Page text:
Well the first conversion from wav to mp3 removes inaudible information.Then convert that mp3 to wav, which is basically loss less, right?Now the second conversion to mp3 should try to remove the same inaudible information we already removed the first time and no more, therefore the second mp3 should be bit for bit the same, right?
theoretically this could work this way. (second encode will try to "remove already removed information", just like attempt to delete file twice doesn't result in deleting 2 files). but practically, none lossy codec I know works this way. reencoding/transcoding always results in quality loss, because psychoacoustic masking "isn't perfect" and will cause more and more degradations. this is the whole point of using lossless codecs for archiving.
original wav => mp3 =lossy
mp3 => wav = lossless but not better quality than the mp3 file
that decoded wav => mp3 again = a lossy progress again
Codec does not remove anything. It rounds some values to be able to store them in less bits then original ones.
How can the codec remove what has already been removed?
It doesn't care if the WAV was previously MP3 encoded.
QuoteCodec does not remove anything. It rounds some values to be able to store them in less bits then original ones.Of course the psychacoustic model removes a lot!
that essential process in lossy compression is adding (quantisation noise) not removing...
If you record a CD into a cassette tape, then use the tape to master a new CD, does it sound the same as the original? If you later copy this second CD to a new tape, does it sound the same as the first tape? Same answer.Thats why we call those "Lossy". Same happens when you do VHS copy from a VHS source. VHS stores in much lower bandwidth than that used in the external transport cables (made to connect to a TV, which needs the higher bandwidth).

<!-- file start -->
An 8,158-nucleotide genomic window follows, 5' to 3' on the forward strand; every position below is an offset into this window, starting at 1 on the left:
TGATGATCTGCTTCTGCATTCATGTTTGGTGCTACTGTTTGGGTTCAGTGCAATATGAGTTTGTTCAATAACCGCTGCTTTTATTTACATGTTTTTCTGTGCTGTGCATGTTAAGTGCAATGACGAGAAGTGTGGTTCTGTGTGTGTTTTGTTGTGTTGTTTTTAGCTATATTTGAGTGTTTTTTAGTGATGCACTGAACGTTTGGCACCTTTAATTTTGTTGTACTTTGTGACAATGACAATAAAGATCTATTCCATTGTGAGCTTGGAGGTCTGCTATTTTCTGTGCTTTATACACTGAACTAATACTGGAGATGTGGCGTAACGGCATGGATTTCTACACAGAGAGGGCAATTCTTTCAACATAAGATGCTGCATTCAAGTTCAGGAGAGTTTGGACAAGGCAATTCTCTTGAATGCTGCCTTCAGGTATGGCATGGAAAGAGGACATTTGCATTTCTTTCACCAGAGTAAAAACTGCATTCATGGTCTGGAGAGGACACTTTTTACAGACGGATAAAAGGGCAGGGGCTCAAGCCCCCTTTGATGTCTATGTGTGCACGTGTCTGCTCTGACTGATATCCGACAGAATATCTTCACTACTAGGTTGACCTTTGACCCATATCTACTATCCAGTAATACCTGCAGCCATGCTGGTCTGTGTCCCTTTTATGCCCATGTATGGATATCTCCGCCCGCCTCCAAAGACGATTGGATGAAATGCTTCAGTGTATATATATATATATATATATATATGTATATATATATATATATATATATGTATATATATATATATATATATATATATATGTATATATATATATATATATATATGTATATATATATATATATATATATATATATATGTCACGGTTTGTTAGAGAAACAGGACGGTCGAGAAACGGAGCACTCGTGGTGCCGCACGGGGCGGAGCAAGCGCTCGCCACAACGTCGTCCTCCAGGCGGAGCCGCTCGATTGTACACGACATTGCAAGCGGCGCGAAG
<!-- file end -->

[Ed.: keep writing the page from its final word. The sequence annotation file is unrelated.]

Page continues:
In the jpeg analogy, lets say we can only see 100 colors.We reduce the picture down to the 100 we can see. (like wav to mp3)Then we convert it back to full color (like mp3 to wav)Then we go back to the 100 colors (like wav back to mp3)In theory it would be the exact same as the first reduction to 100 colors.
But reducing the amount of colors is only ONE of the JPEG artifactsThere's also smoothing, detail loss, blockiness...Same thing is for audio. It's not only reducing the amount of "sounds". It reduces details, introduces pre-echo and other artifacts...
but the point is not to explain jpegs or mp3.It is to show how a lossy format can possbily not get progressivly worse upon repeated encodings and decoding.
for the same reason MP3's could even sound better than the origin CD...He told me that MP3 decoding is a completely different process than WAV (CD-ROM) or Redbook (CD music) decoding, which results in a more "organic" sound. He went on to say that MP3s with sampling rates in the 300+ kbps range can sound better than CD. it made me think I was listening to quality tube gear. That is a tough feat to pull off: "smooth detail." MP3 is a reflection of CD in the sense that some recordings are imbued with much more ambiance and dimensionality than others. On some MP3s, I could actually hear beyond the soundstage and into the ambiance of the recording venue, which, as I said, is my hi-fi Holy Grail.Other hi-fi attributes were also present on MP3 via the HeadRoom: dynamic punch when called for, and a tight bass perhaps in the 30-hz range from a particular synth-based recording.
I perceived the decay of plucked notes on an acoustic guitar and the startling snap of snare drum shots, and could even distinguish among the drums used. And there was no harshness whatsoever. (I typically listen at a sampling rate of 128 kbps, which is a pretty good comprise between compression and not).
In terms of its smoothness, it made me think I was listening to quality tube gear. That is a tough feat to pull off: "smooth detail."